: as mentioned, they are planning to do licensing deals with as many major manufacturers as show an interest. Considering this technology is streets ahead of everything else, while allowing the manufacturers to use their existing LCD plants to pump out screens, it's hard to imagine anybody passing up the opportunity.

The 48-bit colour stuff is a little vague for now, because certain graphics card makers have certain stuff still under NDA for a little longer, but you will see more info soon enough. But yes - it not only increases the dynamic range black / white, but gives a truckload of additional shades in between.

Developers were reluctant to comment, again, because certain things are still under NDA, but my understanding is that for stuff like what we've seen in Lost Coast, one wouldn't need to simulate bloom in software - you would just make the sun really bright, and let the display / our eyes do the rest. Since these displays are maybe a year or more away from being available at vaguely sensible prices, we've got time to figure that one out.
andyf 4th October 2005, 11:22 Quote
I'm curious about something which I'm not sure has been answered in the article / forum posts.

Let's take a look at the demonstration with the HDTV and the BrightSide display side by side, with the white rectangle.

The BrightSide display shows the brilliant white rectangle, along with a big, noticable bloom effect.

From what I understand, this bloom is by design, it is how the technology works.

If so, I can't see this technology doing too well for computer artists. Imagine a composition where they need a bright white image surrounded by darkness, just like in the white rectangle example. The bloom effect will cause a problem here because it will be 'bleeding' HDR bloom into the dark area. What if you do actually want something very bright surrounding perfectly by darkness?
The_Pope 4th October 2005, 11:58 Quote
Welcome to the forums andy.

Bear in mind that the bloom technically isn't there. The camera creates it, and to a certain extend, the human eye does too, but the white rectangles are identical. The solution to your question is to simply dial down the brightness in the rectangle. Just because the display can do 4000 cd/m2 doesn't mean you have to use it. You have 8-bits of brightness data per pixel, so just throttle it back to maybe 1000 cd/m2 and you'll still be twice as bright as the regular HDTV, as well as having killer 0 cd/m2 blacks vs "grey".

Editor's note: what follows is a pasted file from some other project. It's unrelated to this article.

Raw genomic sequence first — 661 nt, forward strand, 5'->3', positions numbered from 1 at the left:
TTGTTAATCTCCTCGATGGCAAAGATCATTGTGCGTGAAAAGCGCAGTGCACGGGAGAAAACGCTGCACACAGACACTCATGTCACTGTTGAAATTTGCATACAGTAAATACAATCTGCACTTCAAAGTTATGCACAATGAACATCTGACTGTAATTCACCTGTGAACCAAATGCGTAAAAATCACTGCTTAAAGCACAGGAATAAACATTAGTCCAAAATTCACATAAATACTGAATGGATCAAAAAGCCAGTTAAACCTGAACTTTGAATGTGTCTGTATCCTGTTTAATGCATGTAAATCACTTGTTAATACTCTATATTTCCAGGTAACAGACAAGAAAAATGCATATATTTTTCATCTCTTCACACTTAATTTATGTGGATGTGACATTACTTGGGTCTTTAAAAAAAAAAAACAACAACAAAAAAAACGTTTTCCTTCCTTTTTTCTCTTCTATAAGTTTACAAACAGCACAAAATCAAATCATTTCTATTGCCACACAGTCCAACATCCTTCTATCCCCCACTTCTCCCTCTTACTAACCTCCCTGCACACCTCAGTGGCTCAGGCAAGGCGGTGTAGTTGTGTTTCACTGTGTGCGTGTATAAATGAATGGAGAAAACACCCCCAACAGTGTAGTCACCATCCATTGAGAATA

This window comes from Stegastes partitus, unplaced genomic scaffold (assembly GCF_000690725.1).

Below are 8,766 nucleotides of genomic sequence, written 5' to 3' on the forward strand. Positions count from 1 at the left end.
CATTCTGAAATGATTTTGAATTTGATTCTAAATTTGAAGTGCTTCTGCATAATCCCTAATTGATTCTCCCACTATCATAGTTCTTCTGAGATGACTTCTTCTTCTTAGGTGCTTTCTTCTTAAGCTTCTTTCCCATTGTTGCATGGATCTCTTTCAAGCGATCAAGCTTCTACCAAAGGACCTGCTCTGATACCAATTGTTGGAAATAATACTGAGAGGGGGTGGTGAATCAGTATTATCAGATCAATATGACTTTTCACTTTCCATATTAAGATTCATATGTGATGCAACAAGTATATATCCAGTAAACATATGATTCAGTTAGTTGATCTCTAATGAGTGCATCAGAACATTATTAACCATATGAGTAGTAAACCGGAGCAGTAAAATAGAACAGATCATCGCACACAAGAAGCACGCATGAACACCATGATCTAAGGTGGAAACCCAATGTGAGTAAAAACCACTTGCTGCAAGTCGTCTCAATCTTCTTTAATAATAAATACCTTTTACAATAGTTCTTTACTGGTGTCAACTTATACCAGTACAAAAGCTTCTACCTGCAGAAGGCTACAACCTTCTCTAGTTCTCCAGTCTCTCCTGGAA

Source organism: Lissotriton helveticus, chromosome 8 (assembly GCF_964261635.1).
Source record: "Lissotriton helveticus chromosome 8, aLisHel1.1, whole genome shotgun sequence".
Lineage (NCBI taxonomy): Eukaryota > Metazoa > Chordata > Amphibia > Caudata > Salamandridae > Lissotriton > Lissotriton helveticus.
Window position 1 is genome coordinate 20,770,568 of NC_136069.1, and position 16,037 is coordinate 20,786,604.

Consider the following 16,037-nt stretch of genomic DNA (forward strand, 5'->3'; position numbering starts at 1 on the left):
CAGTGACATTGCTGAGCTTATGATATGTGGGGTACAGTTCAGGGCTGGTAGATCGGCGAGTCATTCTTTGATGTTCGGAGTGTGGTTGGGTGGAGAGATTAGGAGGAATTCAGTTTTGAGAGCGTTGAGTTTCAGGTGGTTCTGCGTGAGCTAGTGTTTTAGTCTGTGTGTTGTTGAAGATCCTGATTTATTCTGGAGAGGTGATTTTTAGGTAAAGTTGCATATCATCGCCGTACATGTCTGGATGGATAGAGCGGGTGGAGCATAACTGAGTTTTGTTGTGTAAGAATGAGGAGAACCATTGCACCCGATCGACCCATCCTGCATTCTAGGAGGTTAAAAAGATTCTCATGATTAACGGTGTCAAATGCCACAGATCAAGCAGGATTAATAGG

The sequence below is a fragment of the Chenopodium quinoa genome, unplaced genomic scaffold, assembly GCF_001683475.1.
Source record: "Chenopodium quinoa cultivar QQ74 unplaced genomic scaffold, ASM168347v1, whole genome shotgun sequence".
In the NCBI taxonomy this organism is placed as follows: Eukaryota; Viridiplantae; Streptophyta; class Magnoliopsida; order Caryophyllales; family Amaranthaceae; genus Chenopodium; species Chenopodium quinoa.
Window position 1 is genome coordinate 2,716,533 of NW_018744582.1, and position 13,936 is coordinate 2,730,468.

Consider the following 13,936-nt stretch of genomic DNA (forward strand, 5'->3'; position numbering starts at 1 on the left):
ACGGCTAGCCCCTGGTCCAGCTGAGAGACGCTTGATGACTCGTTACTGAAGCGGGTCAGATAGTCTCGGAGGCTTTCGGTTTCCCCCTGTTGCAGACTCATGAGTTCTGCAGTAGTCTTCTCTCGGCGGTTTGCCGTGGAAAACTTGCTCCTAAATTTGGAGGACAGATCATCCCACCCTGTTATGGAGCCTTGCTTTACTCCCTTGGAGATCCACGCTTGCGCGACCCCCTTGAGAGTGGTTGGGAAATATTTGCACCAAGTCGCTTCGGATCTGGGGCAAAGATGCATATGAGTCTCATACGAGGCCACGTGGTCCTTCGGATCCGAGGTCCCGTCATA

Quote:
The bloom effect will cause a problem here because it will be 'bleeding' HDR bloom into the dark area. What if you do actually want something very bright surrounding perfectly by darkness?

That isn't possible - when you have areas of such a huge contrast bordering each other, the human eye does the rest. However, for example, the BrightSide logo test - that doesn't suffer from the bloom when you see it first hand:

http://www.bit-tech.net/content_images/brightside_hdr_edr/03.jpg

I know the camera messes it up here, but trust me - when you see it up close, it's just the clearest, sharpest image you've ever seen. No bloom, just pin sharp. As I said in the article, if you didn't know you were looking at an LCD display, you'd swear it was a painted shop sign with a bright neon backlight. Like a very well-made transparency on a lightbox or something...
Meanmotion 4th October 2005, 13:12 Quote
Would I be right in thinking that this technology wouldn't have been possible with CCFLs because you can't change their brightness quick enough? Obviously it wouldn't be as good anyway but it strikes me as an obvious step if it were possible? And now brightside got exclusive rights to the dynamic lighting technology in any form - ouch! The innovations team at Toshiba, Sharp, Samsung, etc, must be absolutely kicking themselves.

It'll be fascinating to see how usable it is as a computer display for desktop work etc.
The_Pope 4th October 2005, 14:37 Quote
It did cross my mind when I was in Vancouver - you wouldn't be able to control the backlight in different areas of the screen, but the image quality isn't SO bad when the backlight is uniformly high / low depending on the screen.

However, BrightSide have the patent on the dynamic adjustment, so at the very least, a royalty would likely be due.

You raise an interesting point about the response time of a CCFL - I very much doubt it comes anywhere near that of the LEDs used. Plus, even if it could, you would still be stuck with a peak brightness of only 500 cd/m2, which ain't all that bright. You could never extract 4000 cd/m2 from a CCFL.

For those who think this patent / licensing thing is a big deal, just remember that similar deals have existed for years: think Dolby; think Philips - the inventor of the CD... any major innovation is the byproduct of some major R&D investment, and that investment is protected by patents, and slowly repaid through royalties.

There's nothing evil about it - everyone I met at BrightSide was very friendly and approachable, so while the major players might well be disappointed they aren't the rights holders, neither have their had to spend time / money developing & perfecting the technology. All they have to do is agree licensing terms and off they go really - all the hard work done for them :)

Since royalties are normally a percent, or flat-fee per unit sold, the fact that this IMLED technology is going to help them sell a boat load of displays, sharing a few dollars per unit isn't going to bother them I'm sure. :)
Fearless Leader 4th October 2005, 15:47 Quote
I definitely like what I see, and I'm sure filmmakers/special effects artists will also appreciate the accuracy of these displays.